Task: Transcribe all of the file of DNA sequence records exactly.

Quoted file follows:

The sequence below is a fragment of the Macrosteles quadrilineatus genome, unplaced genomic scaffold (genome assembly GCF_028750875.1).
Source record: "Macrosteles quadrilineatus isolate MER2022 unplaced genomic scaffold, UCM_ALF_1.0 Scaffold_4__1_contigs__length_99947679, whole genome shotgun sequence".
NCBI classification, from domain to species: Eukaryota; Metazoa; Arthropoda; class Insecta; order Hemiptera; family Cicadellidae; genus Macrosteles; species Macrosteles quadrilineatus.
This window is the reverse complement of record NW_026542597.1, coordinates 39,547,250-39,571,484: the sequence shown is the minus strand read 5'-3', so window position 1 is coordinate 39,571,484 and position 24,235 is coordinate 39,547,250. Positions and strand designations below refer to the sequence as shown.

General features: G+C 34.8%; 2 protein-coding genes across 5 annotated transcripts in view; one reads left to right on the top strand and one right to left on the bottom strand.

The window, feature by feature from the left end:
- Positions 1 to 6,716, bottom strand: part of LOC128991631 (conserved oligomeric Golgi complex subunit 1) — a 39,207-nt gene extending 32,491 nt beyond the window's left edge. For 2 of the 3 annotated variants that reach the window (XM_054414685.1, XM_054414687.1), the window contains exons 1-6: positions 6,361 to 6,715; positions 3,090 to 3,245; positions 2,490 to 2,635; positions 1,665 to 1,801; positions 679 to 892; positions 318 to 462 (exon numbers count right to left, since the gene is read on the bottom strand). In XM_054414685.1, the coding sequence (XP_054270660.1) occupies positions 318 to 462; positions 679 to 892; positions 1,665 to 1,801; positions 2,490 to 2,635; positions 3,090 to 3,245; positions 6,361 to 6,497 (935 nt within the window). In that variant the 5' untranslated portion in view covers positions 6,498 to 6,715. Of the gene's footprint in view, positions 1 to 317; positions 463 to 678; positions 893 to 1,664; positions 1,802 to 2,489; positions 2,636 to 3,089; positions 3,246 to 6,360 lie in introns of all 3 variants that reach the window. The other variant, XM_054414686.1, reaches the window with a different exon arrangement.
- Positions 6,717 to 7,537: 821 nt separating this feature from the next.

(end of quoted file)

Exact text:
The sequence below is a fragment of the Macrosteles quadrilineatus genome, unplaced genomic scaffold (genome assembly GCF_028750875.1).
Source record: "Macrosteles quadrilineatus isolate MER2022 unplaced genomic scaffold, UCM_ALF_1.0 Scaffold_4__1_contigs__length_99947679, whole genome shotgun sequence".
NCBI classification, from domain to species: Eukaryota; Metazoa; Arthropoda; class Insecta; order Hemiptera; family Cicadellidae; genus Macrosteles; species Macrosteles quadrilineatus.
This window is the reverse complement of record NW_026542597.1, coordinates 39,547,250-39,571,484: the sequence shown is the minus strand read 5'-3', so window position 1 is coordinate 39,571,484 and position 24,235 is coordinate 39,547,250. Positions and strand designations below refer to the sequence as shown.

General features: G+C 34.8%; 2 protein-coding genes across 5 annotated transcripts in view; one reads left to right on the top strand and one right to left on the bottom strand.

The window, feature by feature from the left end:
- Positions 1 to 6,716, bottom strand: part of LOC128991631 (conserved oligomeric Golgi complex subunit 1) — a 39,207-nt gene extending 32,491 nt beyond the window's left edge. For 2 of the 3 annotated variants that reach the window (XM_054414685.1, XM_054414687.1), the window contains exons 1-6: positions 6,361 to 6,715; positions 3,090 to 3,245; positions 2,490 to 2,635; positions 1,665 to 1,801; positions 679 to 892; positions 318 to 462 (exon numbers count right to left, since the gene is read on the bottom strand). In XM_054414685.1, the coding sequence (XP_054270660.1) occupies positions 318 to 462; positions 679 to 892; positions 1,665 to 1,801; positions 2,490 to 2,635; positions 3,090 to 3,245; positions 6,361 to 6,497 (935 nt within the window). In that variant the 5' untranslated portion in view covers positions 6,498 to 6,715. Of the gene's footprint in view, positions 1 to 317; positions 463 to 678; positions 893 to 1,664; positions 1,802 to 2,489; positions 2,636 to 3,089; positions 3,246 to 6,360 lie in introns of all 3 variants that reach the window. The other variant, XM_054414686.1, reaches the window with a different exon arrangement.
- Positions 6,717 to 7,537: 821 nt separating this feature from the next.